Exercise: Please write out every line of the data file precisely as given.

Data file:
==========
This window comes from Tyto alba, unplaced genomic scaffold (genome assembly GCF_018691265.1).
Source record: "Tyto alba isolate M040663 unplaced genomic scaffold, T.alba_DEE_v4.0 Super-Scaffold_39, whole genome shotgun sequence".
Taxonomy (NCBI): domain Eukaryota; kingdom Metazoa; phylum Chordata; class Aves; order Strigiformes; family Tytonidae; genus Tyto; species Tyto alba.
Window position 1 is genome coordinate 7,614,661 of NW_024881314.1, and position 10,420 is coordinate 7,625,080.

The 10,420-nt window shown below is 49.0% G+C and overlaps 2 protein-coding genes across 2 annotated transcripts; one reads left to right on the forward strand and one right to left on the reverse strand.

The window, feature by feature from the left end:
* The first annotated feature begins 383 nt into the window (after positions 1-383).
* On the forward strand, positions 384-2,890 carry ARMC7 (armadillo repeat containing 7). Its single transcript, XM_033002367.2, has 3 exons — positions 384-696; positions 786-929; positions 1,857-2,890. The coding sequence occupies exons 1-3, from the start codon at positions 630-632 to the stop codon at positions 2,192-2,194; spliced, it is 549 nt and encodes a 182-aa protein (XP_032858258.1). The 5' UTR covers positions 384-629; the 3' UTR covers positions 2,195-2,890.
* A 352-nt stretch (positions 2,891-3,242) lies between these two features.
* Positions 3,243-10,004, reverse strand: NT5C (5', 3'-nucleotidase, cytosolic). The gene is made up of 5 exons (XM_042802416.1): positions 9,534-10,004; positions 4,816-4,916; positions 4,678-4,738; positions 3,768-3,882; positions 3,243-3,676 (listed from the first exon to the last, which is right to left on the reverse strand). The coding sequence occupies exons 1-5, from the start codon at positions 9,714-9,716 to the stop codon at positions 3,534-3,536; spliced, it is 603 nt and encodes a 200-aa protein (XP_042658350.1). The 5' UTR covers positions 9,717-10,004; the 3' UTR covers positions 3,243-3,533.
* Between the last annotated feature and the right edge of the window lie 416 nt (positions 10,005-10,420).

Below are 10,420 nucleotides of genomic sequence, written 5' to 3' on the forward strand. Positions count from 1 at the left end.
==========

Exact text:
This window comes from Tyto alba, unplaced genomic scaffold (genome assembly GCF_018691265.1).
Source record: "Tyto alba isolate M040663 unplaced genomic scaffold, T.alba_DEE_v4.0 Super-Scaffold_39, whole genome shotgun sequence".
Taxonomy (NCBI): domain Eukaryota; kingdom Metazoa; phylum Chordata; class Aves; order Strigiformes; family Tytonidae; genus Tyto; species Tyto alba.
Window position 1 is genome coordinate 7,614,661 of NW_024881314.1, and position 10,420 is coordinate 7,625,080.

The 10,420-nt window shown below is 49.0% G+C and overlaps 2 protein-coding genes across 2 annotated transcripts; one reads left to right on the forward strand and one right to left on the reverse strand.

The window, feature by feature from the left end:
* The first annotated feature begins 383 nt into the window (after positions 1-383).
* On the forward strand, positions 384-2,890 carry ARMC7 (armadillo repeat containing 7). Its single transcript, XM_033002367.2, has 3 exons — positions 384-696; positions 786-929; positions 1,857-2,890. The coding sequence occupies exons 1-3, from the start codon at positions 630-632 to the stop codon at positions 2,192-2,194; spliced, it is 549 nt and encodes a 182-aa protein (XP_032858258.1). The 5' UTR covers positions 384-629; the 3' UTR covers positions 2,195-2,890.
* A 352-nt stretch (positions 2,891-3,242) lies between these two features.
* Positions 3,243-10,004, reverse strand: NT5C (5', 3'-nucleotidase, cytosolic). The gene is made up of 5 exons (XM_042802416.1): positions 9,534-10,004; positions 4,816-4,916; positions 4,678-4,738; positions 3,768-3,882; positions 3,243-3,676 (listed from the first exon to the last, which is right to left on the reverse strand). The coding sequence occupies exons 1-5, from the start codon at positions 9,714-9,716 to the stop codon at positions 3,534-3,536; spliced, it is 603 nt and encodes a 200-aa protein (XP_042658350.1). The 5' UTR covers positions 9,717-10,004; the 3' UTR covers positions 3,243-3,533.
* Between the last annotated feature and the right edge of the window lie 416 nt (positions 10,005-10,420).

Below are 10,420 nucleotides of genomic sequence, written 5' to 3' on the forward strand. Positions count from 1 at the left end.